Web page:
School Committee served update on food program

By Matthew Bernat | Feb 11, 2016

Food Service Director Robert Shaheen didn’t mince his words before the Wareham School Committee regarding equipment used to serve student meals.

“It’s old,” Shaheen said during an update on the Food Services Program at the committee’s Wednesday night meeting.

Shaheen reported that nearly all of the cafeteria equipment in the district couldn't be sold for anything of value due to age.

Committee members took the information in stride as the rest of Shaheen’s report featured encouraging news.

Shaheen said that since the 2013/2014 school year the breakfast program has significantly increased. On average, more than 21,000 meals are served each month.

“The breakfast counts are strong,” Shaheen said.

Shaheen attributed that spike to the Breakfast in Classroom program, which serves meals in students’ classrooms as opposed to a cafeteria.

The lunch program also saw an uptick in participation from 2013/2014 to now. However, it wasn’t as big an increase as the breakfast program.

“We have some potential growth there,” Shaheen said, adding he would evaluate the meal options available to elementary school students.

“We’re looking at some different ways to try and increase participation,” he said.

Committee member Rhonda Veugen, who has a child attending Minot Elementary School, said her son offered one idea.

“He said if you served hot dogs every single day, he would eat lunch,” she said. “But please don’t do that.”

Shaheen’s report also featured a thorough examination of participation rates for each month during the past three years at all schools in the district.

Chair Geoff Swett thanked Shaheen for the detailed analysis.

“You’re a man after my own heart in terms of the metrics you’ve created,” Swett said.

Comments (5)
Posted by: Spherebreaker | Feb 12, 2016 07:50

Just wondering, does the school department ever and I mean ever do any proactive maintenance or replacement of its facilities prior to things progressing to a state of emergency for every single thing?  I cant wait to here what the cost of this upgrade is going to cost the town.

Posted by: Susan A Noonan | Feb 13, 2016 00:43

I keep reading this article trying to find anything that I can wrap my head around. Is the school department trying to sell the equipment to buy new equipment: "nearly all of the cafeteria equipment in the district couldn't be sold"? Has the increase in meals served in the school system increased student engagement in the classroom? Research shows that there is a correlation between combating hunger and increases in test scores and performance. It's is great that the system is targeting a source of some of the problems of students who come to school hungry. However, I fail to see any solutions reported in the above article. Detailed analysis is always extremely helpful in pinpointing a problem as it must have been in this case. Was there a plan of action outlined at this meeting? Perhaps the reporter can comment and add to the article to include any conversation that revolved around a plan to update the equipment to handle the increases. 

Posted by: totellthetruth | Feb 13, 2016 10:36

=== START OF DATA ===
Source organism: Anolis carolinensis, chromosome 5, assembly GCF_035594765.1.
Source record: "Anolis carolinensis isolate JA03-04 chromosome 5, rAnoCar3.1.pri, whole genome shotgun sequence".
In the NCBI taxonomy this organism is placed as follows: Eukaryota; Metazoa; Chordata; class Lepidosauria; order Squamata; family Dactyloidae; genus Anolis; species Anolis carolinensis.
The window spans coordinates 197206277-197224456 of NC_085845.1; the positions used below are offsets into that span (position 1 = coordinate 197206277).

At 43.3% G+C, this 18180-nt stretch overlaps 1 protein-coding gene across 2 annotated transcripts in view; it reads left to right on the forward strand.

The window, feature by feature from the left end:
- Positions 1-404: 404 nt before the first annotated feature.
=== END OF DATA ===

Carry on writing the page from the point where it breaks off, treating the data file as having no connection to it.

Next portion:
For once I agree with Sphere. Things get to the "crisis"stage before anyone "blows the whistle".

This could be a positive factor: Instead of spending $million + to re-equip 4 kitchens in the School system.  Choose the biggest and make it a Central commisary to prepare all the Food for all the schools. Ship the meals to the other 3 schools. This is the way the bigger cities do it.

Posted by: Knocked for six | Feb 14, 2016 10:05

This is why outsourcing was on the table a couple of years ago.


Posted by: Mike Flaherty | Apr 03, 2016 16:43

I realize this topic is a bit old, but with Town Meeting around the corner it is actually quite timeless.


Sphearbreaker wrote:

"Just wondering, does the school department ever and I mean ever do any proactive maintenance or replacement of its facilities prior to things progressing to a state of emergency for every single thing?"

Sphere, this all falls under Capital Planning. The Schools work with the Capital Planning Committee and the Town Administrator to identify and prioritize needs of the District.

Those needs are in fact very well documented in the Capital Planning Annual Reports for anyone to read if they wished.  Unfortunately, identifying and prioritizing needs doesn't often lead to funding them - until they break.  At which time everyone acts surprised as if it wasn't Wareham's cultural pastime to kick the can down the road.

Anyway, if you sincerely care to know, I suggest you start here with the 2010 Capital Planning Committee Report.  You'll have to scroll a bit to get to the schools, as there are millions and millions of dollars of needs that all departments have identified from the police, to the library, municipal maintenance, and more.

Cafeteria upgrades, roofs, windows, doors, aging technology, PA systems, flooring, boiler replacements, and much much more.  They're all in there.  Again back to 2010. Probably even longer, but that's as far back as was on the website.

Take a look that far back and notice which items were slated to be addressed that year or forthcoming years, but were not funded with budgeted capital funds (which often don't exist), and therefore needed to be addressed in "crisis" fashion by a Town Meeting vote to borrow the money.

I hope this clears things up, not that it will change a thing.  

- Mike F.

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